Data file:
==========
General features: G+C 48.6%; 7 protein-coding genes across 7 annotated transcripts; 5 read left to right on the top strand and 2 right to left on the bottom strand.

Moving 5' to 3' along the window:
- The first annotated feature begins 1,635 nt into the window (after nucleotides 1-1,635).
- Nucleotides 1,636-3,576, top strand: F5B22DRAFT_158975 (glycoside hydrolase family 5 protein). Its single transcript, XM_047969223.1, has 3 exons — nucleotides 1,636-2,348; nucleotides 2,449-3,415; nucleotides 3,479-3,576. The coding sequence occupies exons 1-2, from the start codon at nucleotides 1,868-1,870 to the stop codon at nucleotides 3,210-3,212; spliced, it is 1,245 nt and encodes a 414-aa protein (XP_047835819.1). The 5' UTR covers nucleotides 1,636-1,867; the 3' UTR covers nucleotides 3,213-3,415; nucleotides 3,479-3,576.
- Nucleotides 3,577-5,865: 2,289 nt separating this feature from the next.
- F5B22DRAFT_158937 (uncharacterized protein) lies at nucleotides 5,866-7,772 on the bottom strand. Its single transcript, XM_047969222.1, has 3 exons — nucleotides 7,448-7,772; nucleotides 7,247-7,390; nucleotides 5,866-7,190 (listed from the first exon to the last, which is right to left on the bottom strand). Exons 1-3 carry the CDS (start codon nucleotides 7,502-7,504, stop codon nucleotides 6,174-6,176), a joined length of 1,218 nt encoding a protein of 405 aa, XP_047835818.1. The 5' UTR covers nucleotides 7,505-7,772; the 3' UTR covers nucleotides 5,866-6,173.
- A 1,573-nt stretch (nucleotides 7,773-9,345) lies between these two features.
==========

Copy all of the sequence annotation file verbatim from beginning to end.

General features: G+C 48.6%; 7 protein-coding genes across 7 annotated transcripts; 5 read left to right on the top strand and 2 right to left on the bottom strand.

Moving 5' to 3' along the window:
- The first annotated feature begins 1,635 nt into the window (after nucleotides 1-1,635).
- Nucleotides 1,636-3,576, top strand: F5B22DRAFT_158975 (glycoside hydrolase family 5 protein). Its single transcript, XM_047969223.1, has 3 exons — nucleotides 1,636-2,348; nucleotides 2,449-3,415; nucleotides 3,479-3,576. The coding sequence occupies exons 1-2, from the start codon at nucleotides 1,868-1,870 to the stop codon at nucleotides 3,210-3,212; spliced, it is 1,245 nt and encodes a 414-aa protein (XP_047835819.1). The 5' UTR covers nucleotides 1,636-1,867; the 3' UTR covers nucleotides 3,213-3,415; nucleotides 3,479-3,576.
- Nucleotides 3,577-5,865: 2,289 nt separating this feature from the next.
- F5B22DRAFT_158937 (uncharacterized protein) lies at nucleotides 5,866-7,772 on the bottom strand. Its single transcript, XM_047969222.1, has 3 exons — nucleotides 7,448-7,772; nucleotides 7,247-7,390; nucleotides 5,866-7,190 (listed from the first exon to the last, which is right to left on the bottom strand). Exons 1-3 carry the CDS (start codon nucleotides 7,502-7,504, stop codon nucleotides 6,174-6,176), a joined length of 1,218 nt encoding a protein of 405 aa, XP_047835818.1. The 5' UTR covers nucleotides 7,505-7,772; the 3' UTR covers nucleotides 5,866-6,173.
- A 1,573-nt stretch (nucleotides 7,773-9,345) lies between these two features.